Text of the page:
PG-13 for intense sequences of action violence, some sexual content and language
May 26, 2006
Action/Adventure, Science Fiction/Fantasy
Hugh Jackman, Halle Berry, Patrick Stewart, Ian McKellen, Halle Berry, Kelsey Grammer
20th Century Fox
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X-Men: The Last Stand
By Elliott Ryan
By the time a third installment in a trilogy rolls around, people have usually decided in advance whether or not they are going to attend the final installment. Either you saw the first two and wouldn’t miss the final chapter, or you either didn’t see or didn’t care for the first two films and aren’t going to go out of your way to catch the final one. So, more than likely, you already have decided whether or not to see this film. And if last weekend’s record setting opening box office take is any indication, many of you have already seen this film.
X-Men: The Last Stand picks up where the previous two films left off. There are mutants all over the world who somehow evolved into their special powers. The non-mutant humans have been afraid of these mutants for years. After all, how can they be safe when there are mutants running around who can, for example, read their minds or walk through walls. Their concerns are understandable. But the government’s attempts to control mutants have been even scarier. Leaders have debated whether or not mutants should be rounded up and killed just for being mutants.
More sensible government leaders seem to have won out by the time the third installment in the series starts. Mutants and non-mutants are attempting to live with a level of peace and understanding. But then, scientists find a way to produce a “cure” for mutants that can make them normal human beings. Of course, most mutants aren’t interested in a cure at all. In fact, it only increases fear in the mutant community because the cure they have the freedom to choose today could become the cure they are forced into taking in the future.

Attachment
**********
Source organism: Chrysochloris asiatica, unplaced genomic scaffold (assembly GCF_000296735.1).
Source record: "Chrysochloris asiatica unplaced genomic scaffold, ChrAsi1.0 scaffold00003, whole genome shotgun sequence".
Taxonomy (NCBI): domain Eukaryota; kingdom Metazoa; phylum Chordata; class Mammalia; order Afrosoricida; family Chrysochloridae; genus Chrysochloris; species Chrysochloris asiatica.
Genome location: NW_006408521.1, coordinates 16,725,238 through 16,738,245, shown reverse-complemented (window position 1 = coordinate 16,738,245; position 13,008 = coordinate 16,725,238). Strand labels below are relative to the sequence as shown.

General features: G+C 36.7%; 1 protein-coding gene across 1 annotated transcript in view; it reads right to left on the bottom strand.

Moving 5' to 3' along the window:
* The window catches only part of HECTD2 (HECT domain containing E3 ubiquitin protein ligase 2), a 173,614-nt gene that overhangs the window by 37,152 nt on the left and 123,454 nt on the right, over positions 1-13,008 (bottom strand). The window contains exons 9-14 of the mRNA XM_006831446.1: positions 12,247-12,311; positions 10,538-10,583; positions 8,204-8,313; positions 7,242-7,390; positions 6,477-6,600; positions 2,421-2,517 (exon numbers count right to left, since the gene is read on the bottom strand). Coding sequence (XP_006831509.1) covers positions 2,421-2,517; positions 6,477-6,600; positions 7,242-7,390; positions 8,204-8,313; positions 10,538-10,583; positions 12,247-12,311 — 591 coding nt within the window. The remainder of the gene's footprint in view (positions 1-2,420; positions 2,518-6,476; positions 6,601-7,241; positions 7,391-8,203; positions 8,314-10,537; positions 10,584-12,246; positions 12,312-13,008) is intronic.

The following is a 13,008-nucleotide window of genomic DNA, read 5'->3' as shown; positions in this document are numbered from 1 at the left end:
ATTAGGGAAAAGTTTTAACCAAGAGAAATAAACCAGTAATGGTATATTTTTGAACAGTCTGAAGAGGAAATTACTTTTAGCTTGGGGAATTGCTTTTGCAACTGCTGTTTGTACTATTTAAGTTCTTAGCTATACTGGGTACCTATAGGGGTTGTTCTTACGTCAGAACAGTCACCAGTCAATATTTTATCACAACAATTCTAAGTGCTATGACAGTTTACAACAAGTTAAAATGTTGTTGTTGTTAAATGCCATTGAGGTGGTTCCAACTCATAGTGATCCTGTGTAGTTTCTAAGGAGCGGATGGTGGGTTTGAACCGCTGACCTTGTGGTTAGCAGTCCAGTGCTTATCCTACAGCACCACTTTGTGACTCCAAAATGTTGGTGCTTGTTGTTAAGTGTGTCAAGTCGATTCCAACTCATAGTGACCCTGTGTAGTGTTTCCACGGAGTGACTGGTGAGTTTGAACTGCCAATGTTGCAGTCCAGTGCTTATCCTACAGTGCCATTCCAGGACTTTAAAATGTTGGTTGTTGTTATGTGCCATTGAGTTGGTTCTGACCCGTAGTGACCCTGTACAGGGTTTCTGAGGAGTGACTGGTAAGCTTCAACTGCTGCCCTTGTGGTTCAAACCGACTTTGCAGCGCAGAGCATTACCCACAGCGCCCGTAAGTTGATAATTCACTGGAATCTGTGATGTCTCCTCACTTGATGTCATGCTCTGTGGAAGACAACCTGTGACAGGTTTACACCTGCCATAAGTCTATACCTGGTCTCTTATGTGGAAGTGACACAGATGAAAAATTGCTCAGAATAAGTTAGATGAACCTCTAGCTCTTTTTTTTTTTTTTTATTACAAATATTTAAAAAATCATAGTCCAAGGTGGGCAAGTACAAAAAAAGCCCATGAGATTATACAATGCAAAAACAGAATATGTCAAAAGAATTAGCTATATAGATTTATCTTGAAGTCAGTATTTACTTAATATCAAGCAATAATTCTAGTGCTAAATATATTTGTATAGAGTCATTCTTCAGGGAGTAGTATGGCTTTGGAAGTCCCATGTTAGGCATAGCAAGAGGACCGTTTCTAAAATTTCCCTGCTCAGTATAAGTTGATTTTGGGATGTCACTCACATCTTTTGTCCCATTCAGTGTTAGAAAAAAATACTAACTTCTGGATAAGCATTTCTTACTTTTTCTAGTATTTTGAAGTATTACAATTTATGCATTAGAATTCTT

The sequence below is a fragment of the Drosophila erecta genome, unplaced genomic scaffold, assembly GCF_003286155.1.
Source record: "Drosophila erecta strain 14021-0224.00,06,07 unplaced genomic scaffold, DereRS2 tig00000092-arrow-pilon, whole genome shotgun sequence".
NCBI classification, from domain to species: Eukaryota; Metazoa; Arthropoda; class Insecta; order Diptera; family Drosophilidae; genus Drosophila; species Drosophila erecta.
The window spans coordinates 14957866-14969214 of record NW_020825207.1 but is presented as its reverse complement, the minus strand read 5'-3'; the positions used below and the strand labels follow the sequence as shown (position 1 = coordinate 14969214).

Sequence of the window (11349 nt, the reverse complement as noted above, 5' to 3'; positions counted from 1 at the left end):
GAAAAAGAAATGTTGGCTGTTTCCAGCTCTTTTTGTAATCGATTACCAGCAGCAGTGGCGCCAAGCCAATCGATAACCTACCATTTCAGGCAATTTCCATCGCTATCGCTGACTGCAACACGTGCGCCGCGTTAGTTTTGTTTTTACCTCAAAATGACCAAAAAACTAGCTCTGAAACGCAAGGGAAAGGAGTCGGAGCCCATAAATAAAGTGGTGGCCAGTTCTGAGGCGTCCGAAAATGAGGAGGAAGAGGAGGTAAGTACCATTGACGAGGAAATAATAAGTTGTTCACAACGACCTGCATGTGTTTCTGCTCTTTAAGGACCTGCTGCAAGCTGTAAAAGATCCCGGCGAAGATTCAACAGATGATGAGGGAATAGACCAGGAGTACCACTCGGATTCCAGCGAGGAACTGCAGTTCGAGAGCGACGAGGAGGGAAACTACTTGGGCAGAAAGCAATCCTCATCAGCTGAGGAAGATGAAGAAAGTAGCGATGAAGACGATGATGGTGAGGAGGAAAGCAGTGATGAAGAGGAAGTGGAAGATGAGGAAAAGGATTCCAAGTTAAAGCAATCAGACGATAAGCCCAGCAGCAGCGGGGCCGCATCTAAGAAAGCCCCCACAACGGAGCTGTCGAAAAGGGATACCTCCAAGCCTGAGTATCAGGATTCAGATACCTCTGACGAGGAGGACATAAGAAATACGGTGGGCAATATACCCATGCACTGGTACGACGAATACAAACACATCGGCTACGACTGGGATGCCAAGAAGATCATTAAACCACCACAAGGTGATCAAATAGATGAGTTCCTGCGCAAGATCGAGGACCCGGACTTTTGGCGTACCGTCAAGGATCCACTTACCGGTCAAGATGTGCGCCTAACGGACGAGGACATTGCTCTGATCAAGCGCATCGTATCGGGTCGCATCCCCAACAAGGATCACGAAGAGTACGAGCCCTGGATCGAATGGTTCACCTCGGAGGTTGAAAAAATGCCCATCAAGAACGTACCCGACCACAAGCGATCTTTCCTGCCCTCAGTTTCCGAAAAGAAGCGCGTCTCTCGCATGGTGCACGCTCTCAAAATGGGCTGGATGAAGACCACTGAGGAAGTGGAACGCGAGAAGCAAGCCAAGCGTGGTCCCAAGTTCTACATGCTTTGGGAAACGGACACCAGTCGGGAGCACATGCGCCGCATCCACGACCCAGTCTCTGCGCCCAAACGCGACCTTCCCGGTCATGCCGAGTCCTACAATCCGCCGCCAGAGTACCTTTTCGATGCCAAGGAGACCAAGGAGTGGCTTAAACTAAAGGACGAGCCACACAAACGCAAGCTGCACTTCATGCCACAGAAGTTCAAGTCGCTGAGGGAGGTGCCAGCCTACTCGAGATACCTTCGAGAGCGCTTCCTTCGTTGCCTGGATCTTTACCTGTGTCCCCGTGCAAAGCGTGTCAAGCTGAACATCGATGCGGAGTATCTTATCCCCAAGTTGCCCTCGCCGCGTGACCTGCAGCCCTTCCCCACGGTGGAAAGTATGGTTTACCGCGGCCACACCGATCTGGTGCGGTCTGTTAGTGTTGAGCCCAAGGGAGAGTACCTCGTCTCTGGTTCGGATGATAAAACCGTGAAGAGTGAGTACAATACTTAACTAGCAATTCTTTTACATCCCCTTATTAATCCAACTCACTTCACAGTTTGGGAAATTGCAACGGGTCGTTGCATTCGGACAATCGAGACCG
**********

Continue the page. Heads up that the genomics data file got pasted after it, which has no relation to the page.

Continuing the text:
The main characters from the previous movies are all back, including one that you probably weren’t expecting to return unless you read the comic books on which the movie was based. As usual, some mutants (The X-Men led by Dr. Xavier – Patrick Stewart) want to work out a peaceable solution with humanity. Then there are more sinister mutants led by Magneto (who has the power to bend metal with his mind – played by Ian McKellan) who want to take this opportunity to declare war on humans since they believe it is only a matter of time until humans declare war on them anyway.
A slew of new characters are added in this film that had been left out of the first two. The most significant of these characters is Beast (Kelsey Grammer). He is a large, furry, blue creature who is in the President’s Cabinet as a mutant ambassador to attempt to negotiate continued peace between the two sides. Other new mutants include Juggernaut (who is incredibly strong), Multiple Man (who can be in more than one place at a time), and Angel (who has wings growing out of his back). There isn’t much time for development of these new characters. While the first two movies featured a great deal of character development, this movie, which is shorter than both of the previous two, doesn’t spend time on details. Once the action starts, it is non-stop until the end. Depending on what you look for in a movie, this could either be a good thing or a bad thing.
This third film in the X-Men series is supposed to be the final chapter. However, rumors abound that spin-offs are planned including a Wolverine movie and a Magneto movie. For fans of this series, such future installments are no doubt welcome.
The film is rated PG-13 for action violence, language, and some sexual content. As such, it doesn’t really qualify as a movie for the whole family. However, it is all typical action movie fare. Adults and older teens will find it isn’t any more offensive than much of what is on free TV these days. It is probably too intense for younger viewers though.
All good trilogies must come to an end. But the ending of this film leaves you thinking that maybe this series hasn’t reached its true ending quite yet.
Read an interview with Ralph Winter, the man behind the magic of X-Men.
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